U.S. investors are keying in on Chinese solar manufacturers as a way to profit from the slowdown in the world’s second-largest economy.
Traders have sold short 22 percent of JinkoSolar Holding Co.’s American depositary receipts, the second-most among U.S.-listed Chinese stocks, according to data compiled by Markit and Bloomberg. Trina Solar Ltd. has the third-most bearish bets, amounting to 12 percent of outstanding shares. JA Solar Holdings Co. is fourth at 11 percent.
Short sellers, who make money from stock declines, have been moving in on solar manufacturers amid slowing growth in electricity usage that is casting doubt on the ability to achieve the installation goals China has established for the renewable energy. About 9 percent of solar capacity was unused in the first half of 2015 as the government halted power flows from panels for the first time due to congestion in the power grid, the National Energy Administration said last week.
There is “skepticism on China government policy initiatives and the ability to achieve the solar targets they have set,” David Smith, a portfolio manager of the GCA Sustainable Growth Fund at Greentech Capital Advisors in New York, said by e-mail. “The government typically has been slow to pay feed-in tariffs and incentives, and grid capacity to absorb high levels of solar is in question.”
China has encouraged the development of alternative energy by offering incentives including feed-in-tariffs, or above-market prices, for electricity generated by solar, wind and other renewable sources. The energy administration set a solar installation goal for 2015 at 17.8 gigawatts, compared with a plan for 14 gigawatts in 2014. The nation added 7.7 gigawatts of the renewable energy in the first half of this year, government data showed last week.
It will be difficult for China to reach the annual installation goal as the economic expansion slows, according to Angelo Zino, an equity analyst at S&P Capital IQ. Power consumption increased just 1.3 percent in the first six months of this year, trailing the country’s 7 percent expansion in gross domestic product both in the first and second quarters. The energy agency expects electricity usage to rise about 3 percent this year, according to a July 26 report by Electric Power News.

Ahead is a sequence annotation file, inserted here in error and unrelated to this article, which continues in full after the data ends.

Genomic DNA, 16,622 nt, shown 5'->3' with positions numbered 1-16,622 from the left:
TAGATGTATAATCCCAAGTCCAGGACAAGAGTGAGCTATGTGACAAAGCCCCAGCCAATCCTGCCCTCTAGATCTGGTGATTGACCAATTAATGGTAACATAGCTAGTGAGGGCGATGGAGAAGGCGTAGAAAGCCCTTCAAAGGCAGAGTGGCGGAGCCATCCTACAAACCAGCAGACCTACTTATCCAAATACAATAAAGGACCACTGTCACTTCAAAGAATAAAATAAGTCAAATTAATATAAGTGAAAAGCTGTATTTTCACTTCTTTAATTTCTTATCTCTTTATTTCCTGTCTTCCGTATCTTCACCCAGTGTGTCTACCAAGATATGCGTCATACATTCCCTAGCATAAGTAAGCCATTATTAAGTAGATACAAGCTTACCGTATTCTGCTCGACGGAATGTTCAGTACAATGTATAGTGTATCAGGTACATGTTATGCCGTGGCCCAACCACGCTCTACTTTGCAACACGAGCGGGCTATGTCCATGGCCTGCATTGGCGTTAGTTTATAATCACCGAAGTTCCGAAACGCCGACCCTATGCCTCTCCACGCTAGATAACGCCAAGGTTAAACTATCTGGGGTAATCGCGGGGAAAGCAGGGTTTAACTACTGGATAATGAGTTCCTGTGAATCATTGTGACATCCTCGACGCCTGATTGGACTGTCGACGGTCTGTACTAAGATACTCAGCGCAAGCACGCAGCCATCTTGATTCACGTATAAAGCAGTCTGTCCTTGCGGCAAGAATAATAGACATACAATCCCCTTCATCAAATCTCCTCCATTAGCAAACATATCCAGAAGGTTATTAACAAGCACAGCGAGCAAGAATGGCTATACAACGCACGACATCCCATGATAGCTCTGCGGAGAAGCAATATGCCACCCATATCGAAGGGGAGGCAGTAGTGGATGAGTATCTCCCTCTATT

JinkoSolar tumbled 19 percent to $23.86 in July, cutting its gain in 2015 to 21 percent. Trina Solar fell 18 percent to $9.55, narrowing this year’s advance to 3.1 percent. JA Solar, which on June 5 received an offer to take the company private from a buyer group led by its top executive, slid 10 percent, pushing its annual drop to 6.4 percent.
The selloff in oil has also contributed to the share declines as it has made alternative energy less attractive, Zino said.
While there are concerns about the economic slowdown and the ability for some regions to accept solar power into the electricity grid, there was “substantial completion” of the country’s installation goal in the first half, and it still could reach the annual target, Trina’s Chief Financial Officer Teresa Tan said in an e-mailed response to questions on Friday.
“The share price (and short interest) will take care of itself over the long term” as Trina focuses on its global expansion strategy, she wrote.
JinkoSolar doesn’t comment on the trading activity in its ADRs, Jeff Bloker, the company’s U.S.-based media representative, said by e-mail. JA Solar’s Beijing-based press relations managers at ICR didn’t reply to messages seeking comment. Jinko sells for 6.3 times projected 12-month earnings, while Trina has a multiple of 8.3, and JA Solar is valued at 8.4 times. They are all below the average ratio of 12 for companies on the Bloomberg Global Large Solar Energy Index.
Short interest in JinkoSolar surged to 27 percent of its outstanding shares July 21, a 15-month high, from 15 percent at end of June, according to data from London-based Markit. Bearish bets for Trina peaked at a four-month high of 14 percent last week. JA Solar’s climbed to 13 percent in mid July.
“These are volatile names,” Zino at S&P Capital IQ said by phone July 29. “The combination of economic landscape out there, the slowing growth outlook there and low oil prices have made China-based solar names an attractive area for short investors.”